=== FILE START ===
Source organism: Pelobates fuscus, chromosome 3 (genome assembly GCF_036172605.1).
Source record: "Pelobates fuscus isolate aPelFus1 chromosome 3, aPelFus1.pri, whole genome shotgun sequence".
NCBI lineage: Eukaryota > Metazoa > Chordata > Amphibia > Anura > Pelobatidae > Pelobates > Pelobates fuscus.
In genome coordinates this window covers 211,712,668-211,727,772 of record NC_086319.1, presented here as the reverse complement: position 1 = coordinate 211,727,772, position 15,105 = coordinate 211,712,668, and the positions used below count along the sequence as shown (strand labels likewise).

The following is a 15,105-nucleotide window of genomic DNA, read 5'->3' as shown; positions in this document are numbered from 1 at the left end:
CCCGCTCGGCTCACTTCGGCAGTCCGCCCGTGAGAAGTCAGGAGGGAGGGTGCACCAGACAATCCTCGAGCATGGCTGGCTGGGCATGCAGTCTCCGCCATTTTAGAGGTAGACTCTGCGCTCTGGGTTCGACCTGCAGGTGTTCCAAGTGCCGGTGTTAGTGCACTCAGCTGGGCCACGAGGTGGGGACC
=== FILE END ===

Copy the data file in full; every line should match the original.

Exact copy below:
Source organism: Pelobates fuscus, chromosome 3 (genome assembly GCF_036172605.1).
Source record: "Pelobates fuscus isolate aPelFus1 chromosome 3, aPelFus1.pri, whole genome shotgun sequence".
NCBI lineage: Eukaryota > Metazoa > Chordata > Amphibia > Anura > Pelobatidae > Pelobates > Pelobates fuscus.
In genome coordinates this window covers 211,712,668-211,727,772 of record NC_086319.1, presented here as the reverse complement: position 1 = coordinate 211,727,772, position 15,105 = coordinate 211,712,668, and the positions used below count along the sequence as shown (strand labels likewise).

The following is a 15,105-nucleotide window of genomic DNA, read 5'->3' as shown; positions in this document are numbered from 1 at the left end:
CCCGCTCGGCTCACTTCGGCAGTCCGCCCGTGAGAAGTCAGGAGGGAGGGTGCACCAGACAATCCTCGAGCATGGCTGGCTGGGCATGCAGTCTCCGCCATTTTAGAGGTAGACTCTGCGCTCTGGGTTCGACCTGCAGGTGTTCCAAGTGCCGGTGTTAGTGCACTCAGCTGGGCCACGAGGTGGGGACC